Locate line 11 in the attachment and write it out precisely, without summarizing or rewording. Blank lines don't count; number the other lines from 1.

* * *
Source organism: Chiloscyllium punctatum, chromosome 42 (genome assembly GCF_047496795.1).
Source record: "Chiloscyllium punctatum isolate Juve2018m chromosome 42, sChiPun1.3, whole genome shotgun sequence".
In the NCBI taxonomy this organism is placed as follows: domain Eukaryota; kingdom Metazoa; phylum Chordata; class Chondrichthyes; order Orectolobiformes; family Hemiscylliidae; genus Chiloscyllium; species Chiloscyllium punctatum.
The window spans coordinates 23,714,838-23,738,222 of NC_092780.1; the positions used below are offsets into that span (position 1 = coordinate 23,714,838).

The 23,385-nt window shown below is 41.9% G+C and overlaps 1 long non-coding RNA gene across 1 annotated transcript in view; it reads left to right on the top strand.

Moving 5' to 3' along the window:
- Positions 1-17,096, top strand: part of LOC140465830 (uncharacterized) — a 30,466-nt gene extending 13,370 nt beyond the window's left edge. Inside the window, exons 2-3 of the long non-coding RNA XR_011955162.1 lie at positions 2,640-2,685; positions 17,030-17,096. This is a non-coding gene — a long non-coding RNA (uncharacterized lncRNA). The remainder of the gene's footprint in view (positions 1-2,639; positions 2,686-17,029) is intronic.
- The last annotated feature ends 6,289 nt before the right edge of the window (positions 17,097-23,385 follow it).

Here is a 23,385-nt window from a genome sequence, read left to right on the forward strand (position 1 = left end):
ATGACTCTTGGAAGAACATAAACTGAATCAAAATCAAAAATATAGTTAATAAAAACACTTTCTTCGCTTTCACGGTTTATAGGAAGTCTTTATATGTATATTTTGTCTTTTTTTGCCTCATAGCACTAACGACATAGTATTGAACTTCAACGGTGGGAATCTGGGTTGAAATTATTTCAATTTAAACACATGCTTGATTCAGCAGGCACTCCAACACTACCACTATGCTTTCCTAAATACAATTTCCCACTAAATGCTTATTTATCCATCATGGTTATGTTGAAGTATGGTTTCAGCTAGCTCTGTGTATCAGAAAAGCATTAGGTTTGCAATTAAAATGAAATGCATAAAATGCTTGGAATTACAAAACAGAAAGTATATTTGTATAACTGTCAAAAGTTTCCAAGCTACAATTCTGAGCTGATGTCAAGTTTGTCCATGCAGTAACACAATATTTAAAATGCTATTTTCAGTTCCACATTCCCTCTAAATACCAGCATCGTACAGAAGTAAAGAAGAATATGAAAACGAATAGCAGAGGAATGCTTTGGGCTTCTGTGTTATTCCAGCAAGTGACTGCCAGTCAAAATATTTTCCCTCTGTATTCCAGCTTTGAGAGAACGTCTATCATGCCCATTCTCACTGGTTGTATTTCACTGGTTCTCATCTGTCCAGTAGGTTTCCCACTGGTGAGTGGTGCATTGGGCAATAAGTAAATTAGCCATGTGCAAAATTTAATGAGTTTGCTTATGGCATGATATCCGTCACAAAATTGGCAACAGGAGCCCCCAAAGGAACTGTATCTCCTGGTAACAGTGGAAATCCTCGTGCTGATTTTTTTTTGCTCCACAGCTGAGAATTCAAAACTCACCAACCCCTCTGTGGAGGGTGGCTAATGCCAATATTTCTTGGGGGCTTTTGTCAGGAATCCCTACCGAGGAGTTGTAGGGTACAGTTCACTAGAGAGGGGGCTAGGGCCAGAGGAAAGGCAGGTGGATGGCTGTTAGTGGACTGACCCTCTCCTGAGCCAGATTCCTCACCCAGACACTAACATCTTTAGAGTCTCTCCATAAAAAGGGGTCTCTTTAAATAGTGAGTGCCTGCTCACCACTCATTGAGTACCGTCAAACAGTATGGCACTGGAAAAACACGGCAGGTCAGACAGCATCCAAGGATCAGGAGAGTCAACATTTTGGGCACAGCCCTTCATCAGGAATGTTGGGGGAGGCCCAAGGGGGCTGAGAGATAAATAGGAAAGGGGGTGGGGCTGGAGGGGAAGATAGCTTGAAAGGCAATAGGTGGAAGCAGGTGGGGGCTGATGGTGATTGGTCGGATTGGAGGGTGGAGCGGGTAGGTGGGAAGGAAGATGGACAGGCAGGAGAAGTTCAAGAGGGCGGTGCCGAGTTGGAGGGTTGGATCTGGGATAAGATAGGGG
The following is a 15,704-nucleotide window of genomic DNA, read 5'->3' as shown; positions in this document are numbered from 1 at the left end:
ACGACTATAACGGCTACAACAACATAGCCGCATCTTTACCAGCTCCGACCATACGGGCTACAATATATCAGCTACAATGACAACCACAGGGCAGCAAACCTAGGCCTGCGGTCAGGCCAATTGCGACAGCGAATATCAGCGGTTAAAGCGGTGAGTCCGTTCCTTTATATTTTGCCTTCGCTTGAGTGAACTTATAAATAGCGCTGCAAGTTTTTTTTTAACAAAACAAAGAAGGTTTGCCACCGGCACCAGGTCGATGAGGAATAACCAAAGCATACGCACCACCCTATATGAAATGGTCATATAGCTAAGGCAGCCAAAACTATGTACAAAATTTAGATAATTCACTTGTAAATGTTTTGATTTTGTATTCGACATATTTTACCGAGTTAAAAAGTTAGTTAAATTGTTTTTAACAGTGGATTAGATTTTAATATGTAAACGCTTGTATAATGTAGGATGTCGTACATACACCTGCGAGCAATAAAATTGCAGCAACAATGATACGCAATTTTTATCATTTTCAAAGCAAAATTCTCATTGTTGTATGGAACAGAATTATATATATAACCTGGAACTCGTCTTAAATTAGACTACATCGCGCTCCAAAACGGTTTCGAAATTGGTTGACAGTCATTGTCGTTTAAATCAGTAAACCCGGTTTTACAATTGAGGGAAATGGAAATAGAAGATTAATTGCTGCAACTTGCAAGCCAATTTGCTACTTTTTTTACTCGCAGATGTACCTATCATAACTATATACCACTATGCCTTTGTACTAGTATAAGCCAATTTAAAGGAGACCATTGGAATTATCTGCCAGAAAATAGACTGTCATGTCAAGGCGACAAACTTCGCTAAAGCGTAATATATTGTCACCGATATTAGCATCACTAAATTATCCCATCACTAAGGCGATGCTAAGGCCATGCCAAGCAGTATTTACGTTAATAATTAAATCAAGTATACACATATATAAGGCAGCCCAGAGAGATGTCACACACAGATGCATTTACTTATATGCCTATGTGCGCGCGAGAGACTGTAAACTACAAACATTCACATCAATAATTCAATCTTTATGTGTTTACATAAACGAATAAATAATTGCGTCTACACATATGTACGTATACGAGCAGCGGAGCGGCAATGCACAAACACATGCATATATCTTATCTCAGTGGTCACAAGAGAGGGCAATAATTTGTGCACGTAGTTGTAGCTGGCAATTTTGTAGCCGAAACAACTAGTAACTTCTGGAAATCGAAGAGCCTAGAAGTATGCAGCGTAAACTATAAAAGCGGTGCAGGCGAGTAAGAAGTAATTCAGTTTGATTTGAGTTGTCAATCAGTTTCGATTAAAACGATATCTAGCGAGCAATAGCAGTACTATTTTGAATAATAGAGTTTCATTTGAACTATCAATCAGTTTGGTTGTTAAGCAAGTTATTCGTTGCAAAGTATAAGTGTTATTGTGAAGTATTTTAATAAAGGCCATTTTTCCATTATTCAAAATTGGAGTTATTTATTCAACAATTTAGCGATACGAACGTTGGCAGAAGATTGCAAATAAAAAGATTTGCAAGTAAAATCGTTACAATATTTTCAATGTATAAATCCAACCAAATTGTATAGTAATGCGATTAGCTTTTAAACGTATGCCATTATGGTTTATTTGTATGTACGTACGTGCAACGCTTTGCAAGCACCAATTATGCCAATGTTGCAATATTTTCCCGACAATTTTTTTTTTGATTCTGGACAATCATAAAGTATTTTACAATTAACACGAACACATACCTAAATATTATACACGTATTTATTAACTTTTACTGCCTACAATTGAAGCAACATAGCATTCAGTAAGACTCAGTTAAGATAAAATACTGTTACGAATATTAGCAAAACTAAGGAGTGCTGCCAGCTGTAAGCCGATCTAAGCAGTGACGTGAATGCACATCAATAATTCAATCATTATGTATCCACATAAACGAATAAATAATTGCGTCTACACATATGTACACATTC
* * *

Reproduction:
The following is a 15,704-nucleotide window of genomic DNA, read 5'->3' as shown; positions in this document are numbered from 1 at the left end: